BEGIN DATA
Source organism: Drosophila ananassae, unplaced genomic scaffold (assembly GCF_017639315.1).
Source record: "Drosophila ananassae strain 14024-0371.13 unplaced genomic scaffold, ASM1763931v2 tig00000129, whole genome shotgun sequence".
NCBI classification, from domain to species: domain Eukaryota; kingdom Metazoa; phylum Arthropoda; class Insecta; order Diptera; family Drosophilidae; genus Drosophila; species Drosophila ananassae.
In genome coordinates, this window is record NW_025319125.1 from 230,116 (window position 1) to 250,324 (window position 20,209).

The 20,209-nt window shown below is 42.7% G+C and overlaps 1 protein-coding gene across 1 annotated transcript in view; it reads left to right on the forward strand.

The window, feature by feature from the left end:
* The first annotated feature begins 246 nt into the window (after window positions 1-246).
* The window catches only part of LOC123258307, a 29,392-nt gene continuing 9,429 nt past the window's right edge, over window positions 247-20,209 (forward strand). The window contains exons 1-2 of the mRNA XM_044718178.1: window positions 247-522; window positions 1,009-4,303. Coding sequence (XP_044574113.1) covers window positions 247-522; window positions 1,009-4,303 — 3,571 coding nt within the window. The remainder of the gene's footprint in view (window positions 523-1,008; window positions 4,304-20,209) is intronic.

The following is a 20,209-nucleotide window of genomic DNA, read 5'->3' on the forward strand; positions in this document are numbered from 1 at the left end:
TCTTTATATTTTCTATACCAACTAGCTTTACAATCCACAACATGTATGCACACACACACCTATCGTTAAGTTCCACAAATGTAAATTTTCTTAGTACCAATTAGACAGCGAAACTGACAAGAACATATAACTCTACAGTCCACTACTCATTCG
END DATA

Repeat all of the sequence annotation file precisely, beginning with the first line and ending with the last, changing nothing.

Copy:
Source organism: Drosophila ananassae, unplaced genomic scaffold (assembly GCF_017639315.1).
Source record: "Drosophila ananassae strain 14024-0371.13 unplaced genomic scaffold, ASM1763931v2 tig00000129, whole genome shotgun sequence".
NCBI classification, from domain to species: domain Eukaryota; kingdom Metazoa; phylum Arthropoda; class Insecta; order Diptera; family Drosophilidae; genus Drosophila; species Drosophila ananassae.
In genome coordinates, this window is record NW_025319125.1 from 230,116 (window position 1) to 250,324 (window position 20,209).

The 20,209-nt window shown below is 42.7% G+C and overlaps 1 protein-coding gene across 1 annotated transcript in view; it reads left to right on the forward strand.

The window, feature by feature from the left end:
* The first annotated feature begins 246 nt into the window (after window positions 1-246).
* The window catches only part of LOC123258307, a 29,392-nt gene continuing 9,429 nt past the window's right edge, over window positions 247-20,209 (forward strand). The window contains exons 1-2 of the mRNA XM_044718178.1: window positions 247-522; window positions 1,009-4,303. Coding sequence (XP_044574113.1) covers window positions 247-522; window positions 1,009-4,303 — 3,571 coding nt within the window. The remainder of the gene's footprint in view (window positions 523-1,008; window positions 4,304-20,209) is intronic.

The following is a 20,209-nucleotide window of genomic DNA, read 5'->3' on the forward strand; positions in this document are numbered from 1 at the left end:
TCTTTATATTTTCTATACCAACTAGCTTTACAATCCACAACATGTATGCACACACACACCTATCGTTAAGTTCCACAAATGTAAATTTTCTTAGTACCAATTAGACAGCGAAACTGACAAGAACATATAACTCTACAGTCCACTACTCATTCG